Oddly, Obama is stylistically much more like Reagan. He certainly can throw elbows in a partisan way, but he's always welcoming, he's warm, and self-deprecating. Remember he was talking about finding a dog and called himself a mutt. Like he was not going to get a pure bred dog, he was going to get a mutt, like me. That's Reaganesque. Palin is a completely different model. She seems, to me, very bitter, and divisive. I think at this dinner, she may very well have a chance to learn from the master.
BUCHANAN: You know, this is interesting advice from someone who took a cheap shot at Rush here.
BEGALA: Oh, but I'm not a politician. And Rush is a drug addict.
BUCHANAN: The key here is - Sarah, you know the president's going to this thing. And he, of course, will be powerful one. Sarah is going to be the entertaining one. She's going to be where all the news is going, going to want to talk to her. She's a very interesting person and she should be at this function, because she's a national leader.
But what is the president doing, Wolf? He's not missing a party. He's got cocktail parties. He's got "Super Bowl" parties, he's going to this party tomorrow night. He's a fraternity boy.
BLITZER: It's a charm offensive.
BUCHANAN: Charm offensive. It's time for him to act like the president. I'm sorry, it's a very lonely life, but that's what he needs to start doing.
BLITZER: In fairness to Sarah Palin she did go on "Saturday Night Live" and there was some self-deprecating humor there. I thought she did pretty well when she was sitting around and dancing.
BEGALA: That's right. That's a good point.
BUCHANAN: You're right.
BEGALA: But this will be, I think, the test a lot of people will have for her, can she laugh at herself rather than -- very often, we did, particularly I was struck at the convention, a lot of bitterness. And you get that from the Republicans. I understand, I've been in campaign that was lost too. It doesn't feel good. But she needs to exhibit a largeness of spirit that thus far has eluded her.
BLITZER: Let me read to you from Peggy Noonan's column in "The Wall Street Journal" today.
"In the time since his inauguration, Mr. Obama has been on every screen in the country, TV, and computer every day. But it's already reaching saturation point. When the office is omnipresent, it's demystified. Constant exposure deflates the presidency, suddenly robbing it of power and making it more common."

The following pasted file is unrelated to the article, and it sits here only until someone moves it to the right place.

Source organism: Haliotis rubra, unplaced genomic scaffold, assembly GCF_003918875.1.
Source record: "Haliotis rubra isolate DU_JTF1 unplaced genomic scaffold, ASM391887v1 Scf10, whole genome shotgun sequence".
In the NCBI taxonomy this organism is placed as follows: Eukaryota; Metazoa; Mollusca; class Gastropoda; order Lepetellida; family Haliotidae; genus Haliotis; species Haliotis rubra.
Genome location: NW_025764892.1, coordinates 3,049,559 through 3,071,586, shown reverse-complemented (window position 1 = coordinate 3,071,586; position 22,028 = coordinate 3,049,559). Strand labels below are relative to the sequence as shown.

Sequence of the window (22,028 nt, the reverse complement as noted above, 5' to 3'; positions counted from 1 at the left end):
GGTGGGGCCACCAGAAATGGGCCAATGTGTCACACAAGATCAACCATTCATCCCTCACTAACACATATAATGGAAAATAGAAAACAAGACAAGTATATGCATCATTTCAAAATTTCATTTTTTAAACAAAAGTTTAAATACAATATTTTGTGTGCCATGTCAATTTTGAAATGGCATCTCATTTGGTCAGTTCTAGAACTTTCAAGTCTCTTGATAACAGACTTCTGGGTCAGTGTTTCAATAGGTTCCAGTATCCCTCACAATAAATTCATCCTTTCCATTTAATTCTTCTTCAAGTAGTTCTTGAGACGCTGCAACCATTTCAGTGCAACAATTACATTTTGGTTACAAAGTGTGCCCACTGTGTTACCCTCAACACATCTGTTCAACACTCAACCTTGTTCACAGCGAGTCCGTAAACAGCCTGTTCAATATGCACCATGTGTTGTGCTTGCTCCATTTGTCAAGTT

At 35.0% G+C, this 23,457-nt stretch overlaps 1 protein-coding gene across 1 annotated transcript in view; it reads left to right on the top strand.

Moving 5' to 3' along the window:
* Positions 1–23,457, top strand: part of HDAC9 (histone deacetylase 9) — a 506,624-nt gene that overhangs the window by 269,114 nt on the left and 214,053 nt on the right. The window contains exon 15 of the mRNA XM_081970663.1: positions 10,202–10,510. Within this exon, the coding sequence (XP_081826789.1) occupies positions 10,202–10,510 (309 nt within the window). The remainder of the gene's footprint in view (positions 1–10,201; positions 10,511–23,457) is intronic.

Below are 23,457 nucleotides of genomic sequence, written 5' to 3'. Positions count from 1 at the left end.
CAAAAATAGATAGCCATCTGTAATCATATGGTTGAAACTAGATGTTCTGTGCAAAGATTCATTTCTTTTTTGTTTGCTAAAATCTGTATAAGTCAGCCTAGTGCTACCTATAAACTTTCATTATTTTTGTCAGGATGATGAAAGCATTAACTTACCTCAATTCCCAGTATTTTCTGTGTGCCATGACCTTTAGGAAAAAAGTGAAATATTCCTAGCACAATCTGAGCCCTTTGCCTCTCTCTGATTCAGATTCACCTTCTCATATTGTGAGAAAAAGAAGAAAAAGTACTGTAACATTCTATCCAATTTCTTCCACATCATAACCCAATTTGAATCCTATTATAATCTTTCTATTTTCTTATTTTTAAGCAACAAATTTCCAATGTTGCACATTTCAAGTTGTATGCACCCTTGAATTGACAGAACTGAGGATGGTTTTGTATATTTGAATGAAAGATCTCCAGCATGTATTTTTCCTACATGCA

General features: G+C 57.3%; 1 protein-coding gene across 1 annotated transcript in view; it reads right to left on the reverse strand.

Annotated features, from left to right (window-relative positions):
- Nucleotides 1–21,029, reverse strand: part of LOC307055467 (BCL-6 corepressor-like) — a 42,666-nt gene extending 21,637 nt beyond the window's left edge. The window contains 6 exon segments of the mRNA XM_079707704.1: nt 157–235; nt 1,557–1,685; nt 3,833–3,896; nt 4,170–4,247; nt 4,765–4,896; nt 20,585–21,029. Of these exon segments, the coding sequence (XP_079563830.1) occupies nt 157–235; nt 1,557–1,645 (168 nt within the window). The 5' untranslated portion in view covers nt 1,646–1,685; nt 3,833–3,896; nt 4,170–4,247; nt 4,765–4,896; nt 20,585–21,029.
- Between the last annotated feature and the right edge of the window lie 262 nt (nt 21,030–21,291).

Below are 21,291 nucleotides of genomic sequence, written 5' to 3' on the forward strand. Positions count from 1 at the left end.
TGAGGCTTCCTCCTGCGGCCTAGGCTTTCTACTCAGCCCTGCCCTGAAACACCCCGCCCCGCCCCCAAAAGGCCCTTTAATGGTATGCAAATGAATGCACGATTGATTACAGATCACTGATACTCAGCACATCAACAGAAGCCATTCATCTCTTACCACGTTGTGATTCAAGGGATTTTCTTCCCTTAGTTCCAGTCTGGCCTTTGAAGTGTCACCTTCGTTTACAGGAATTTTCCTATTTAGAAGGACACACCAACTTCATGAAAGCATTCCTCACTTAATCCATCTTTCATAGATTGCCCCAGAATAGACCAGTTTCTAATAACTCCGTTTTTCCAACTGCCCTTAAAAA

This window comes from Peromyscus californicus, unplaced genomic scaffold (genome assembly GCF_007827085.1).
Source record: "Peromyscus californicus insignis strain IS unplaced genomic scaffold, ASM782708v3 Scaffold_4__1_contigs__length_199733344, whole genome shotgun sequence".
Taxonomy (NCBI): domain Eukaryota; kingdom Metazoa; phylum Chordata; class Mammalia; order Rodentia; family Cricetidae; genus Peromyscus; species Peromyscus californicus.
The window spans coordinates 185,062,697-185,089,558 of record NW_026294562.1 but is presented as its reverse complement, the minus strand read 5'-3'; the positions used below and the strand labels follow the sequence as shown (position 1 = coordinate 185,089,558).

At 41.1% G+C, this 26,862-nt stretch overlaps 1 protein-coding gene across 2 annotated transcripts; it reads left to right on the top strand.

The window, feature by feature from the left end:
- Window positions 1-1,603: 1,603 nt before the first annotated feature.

Does Peggy Noonan have a point, Paul?
BEGALA: I think she might in a year or two. But this -- it's been what, ten days, even, into this new presidency. We have urgent crises that have been neglected for many years. Our prior president set a standard for not showing up. It's the best thing he ever did, was not go to work, because when he went to work, things got worse. It's a jarring juxtaposition of a spectacularly lazy president with a spectacularly energetic one. So at this new start, we need our president out there and talking to us and working very hard to try to get this country organized.
BLITZER: He's not wasting any time, you've got to admit.
BUCHANAN: He's not wasting any time, but look what he's done. He seems more interested in glad handing and bringing people in and looking like he's the guy that wants to talk to everybody rather than just take authorship of the bill. He like, oh, you want to change it? Oh, you want to change it? We'll listen to anyone. He let these Democratic friends of his just put so much Democratic agenda in there that is not stimulus. It's just a big fat pork bill, will not give us jobs. And then he just says, oh, yes, but we need to do something. He was not voted to put dag-gone money in a cannon and shoot it out of it. He needs to show some responsibility and take charge of this bill.
BLITZER: On that optimistic note, we'll leave it there, guys. Thanks very much.